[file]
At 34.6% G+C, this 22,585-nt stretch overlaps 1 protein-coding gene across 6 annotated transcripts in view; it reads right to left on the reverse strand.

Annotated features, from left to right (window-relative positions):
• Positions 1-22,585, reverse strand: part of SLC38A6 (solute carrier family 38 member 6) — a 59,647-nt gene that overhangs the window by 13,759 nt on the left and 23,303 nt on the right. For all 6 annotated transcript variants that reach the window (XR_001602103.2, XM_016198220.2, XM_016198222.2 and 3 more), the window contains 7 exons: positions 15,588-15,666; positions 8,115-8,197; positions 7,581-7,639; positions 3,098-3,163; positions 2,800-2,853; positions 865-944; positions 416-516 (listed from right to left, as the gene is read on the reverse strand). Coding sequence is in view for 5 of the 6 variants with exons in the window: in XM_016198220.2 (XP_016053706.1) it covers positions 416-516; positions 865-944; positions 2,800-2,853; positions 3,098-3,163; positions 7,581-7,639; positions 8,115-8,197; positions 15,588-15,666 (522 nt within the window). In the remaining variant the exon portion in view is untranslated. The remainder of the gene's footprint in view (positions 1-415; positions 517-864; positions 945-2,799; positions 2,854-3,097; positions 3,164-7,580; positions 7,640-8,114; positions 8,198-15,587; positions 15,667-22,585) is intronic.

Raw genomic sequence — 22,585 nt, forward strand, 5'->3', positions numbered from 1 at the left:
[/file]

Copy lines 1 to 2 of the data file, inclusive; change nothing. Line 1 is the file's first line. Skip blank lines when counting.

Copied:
At 34.6% G+C, this 22,585-nt stretch overlaps 1 protein-coding gene across 6 annotated transcripts in view; it reads right to left on the reverse strand.

Annotated features, from left to right (window-relative positions):